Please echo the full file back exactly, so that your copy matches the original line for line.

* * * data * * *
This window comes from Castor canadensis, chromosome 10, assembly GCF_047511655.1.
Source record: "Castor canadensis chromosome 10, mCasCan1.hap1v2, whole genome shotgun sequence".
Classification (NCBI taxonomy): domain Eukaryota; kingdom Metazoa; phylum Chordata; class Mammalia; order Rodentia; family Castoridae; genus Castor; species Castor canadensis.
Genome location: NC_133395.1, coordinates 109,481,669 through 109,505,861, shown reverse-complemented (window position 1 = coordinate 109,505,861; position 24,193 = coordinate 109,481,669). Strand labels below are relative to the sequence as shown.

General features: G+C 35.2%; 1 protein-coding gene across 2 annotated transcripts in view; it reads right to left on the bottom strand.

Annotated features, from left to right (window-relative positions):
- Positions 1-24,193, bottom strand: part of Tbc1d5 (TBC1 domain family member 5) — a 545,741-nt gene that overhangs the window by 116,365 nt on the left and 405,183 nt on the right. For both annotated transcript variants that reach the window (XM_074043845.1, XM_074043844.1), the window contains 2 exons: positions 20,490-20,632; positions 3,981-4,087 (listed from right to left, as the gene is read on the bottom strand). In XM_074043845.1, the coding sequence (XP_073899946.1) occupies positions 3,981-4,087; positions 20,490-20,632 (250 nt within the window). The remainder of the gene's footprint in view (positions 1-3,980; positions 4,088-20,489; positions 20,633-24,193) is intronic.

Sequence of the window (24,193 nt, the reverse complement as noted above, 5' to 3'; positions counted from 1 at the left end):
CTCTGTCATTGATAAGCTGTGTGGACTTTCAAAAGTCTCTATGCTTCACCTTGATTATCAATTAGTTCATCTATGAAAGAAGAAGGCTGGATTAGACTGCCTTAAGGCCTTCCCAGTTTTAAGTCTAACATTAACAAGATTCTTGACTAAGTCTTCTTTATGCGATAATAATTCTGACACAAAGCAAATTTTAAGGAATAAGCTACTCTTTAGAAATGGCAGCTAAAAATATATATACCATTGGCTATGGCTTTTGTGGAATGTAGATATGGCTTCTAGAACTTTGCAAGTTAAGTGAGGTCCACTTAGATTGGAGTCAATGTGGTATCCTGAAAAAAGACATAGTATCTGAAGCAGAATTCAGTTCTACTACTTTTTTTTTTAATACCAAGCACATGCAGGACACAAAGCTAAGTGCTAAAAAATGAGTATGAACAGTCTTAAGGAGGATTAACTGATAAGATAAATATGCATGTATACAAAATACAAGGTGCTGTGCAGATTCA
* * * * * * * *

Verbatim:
This window comes from Castor canadensis, chromosome 10, assembly GCF_047511655.1.
Source record: "Castor canadensis chromosome 10, mCasCan1.hap1v2, whole genome shotgun sequence".
Classification (NCBI taxonomy): domain Eukaryota; kingdom Metazoa; phylum Chordata; class Mammalia; order Rodentia; family Castoridae; genus Castor; species Castor canadensis.
Genome location: NC_133395.1, coordinates 109,481,669 through 109,505,861, shown reverse-complemented (window position 1 = coordinate 109,505,861; position 24,193 = coordinate 109,481,669). Strand labels below are relative to the sequence as shown.

General features: G+C 35.2%; 1 protein-coding gene across 2 annotated transcripts in view; it reads right to left on the bottom strand.

Annotated features, from left to right (window-relative positions):
- Positions 1-24,193, bottom strand: part of Tbc1d5 (TBC1 domain family member 5) — a 545,741-nt gene that overhangs the window by 116,365 nt on the left and 405,183 nt on the right. For both annotated transcript variants that reach the window (XM_074043845.1, XM_074043844.1), the window contains 2 exons: positions 20,490-20,632; positions 3,981-4,087 (listed from right to left, as the gene is read on the bottom strand). In XM_074043845.1, the coding sequence (XP_073899946.1) occupies positions 3,981-4,087; positions 20,490-20,632 (250 nt within the window). The remainder of the gene's footprint in view (positions 1-3,980; positions 4,088-20,489; positions 20,633-24,193) is intronic.

Sequence of the window (24,193 nt, the reverse complement as noted above, 5' to 3'; positions counted from 1 at the left end):
CTCTGTCATTGATAAGCTGTGTGGACTTTCAAAAGTCTCTATGCTTCACCTTGATTATCAATTAGTTCATCTATGAAAGAAGAAGGCTGGATTAGACTGCCTTAAGGCCTTCCCAGTTTTAAGTCTAACATTAACAAGATTCTTGACTAAGTCTTCTTTATGCGATAATAATTCTGACACAAAGCAAATTTTAAGGAATAAGCTACTCTTTAGAAATGGCAGCTAAAAATATATATACCATTGGCTATGGCTTTTGTGGAATGTAGATATGGCTTCTAGAACTTTGCAAGTTAAGTGAGGTCCACTTAGATTGGAGTCAATGTGGTATCCTGAAAAAAGACATAGTATCTGAAGCAGAATTCAGTTCTACTACTTTTTTTTTTAATACCAAGCACATGCAGGACACAAAGCTAAGTGCTAAAAAATGAGTATGAACAGTCTTAAGGAGGATTAACTGATAAGATAAATATGCATGTATACAAAATACAAGGTGCTGTGCAGATTCA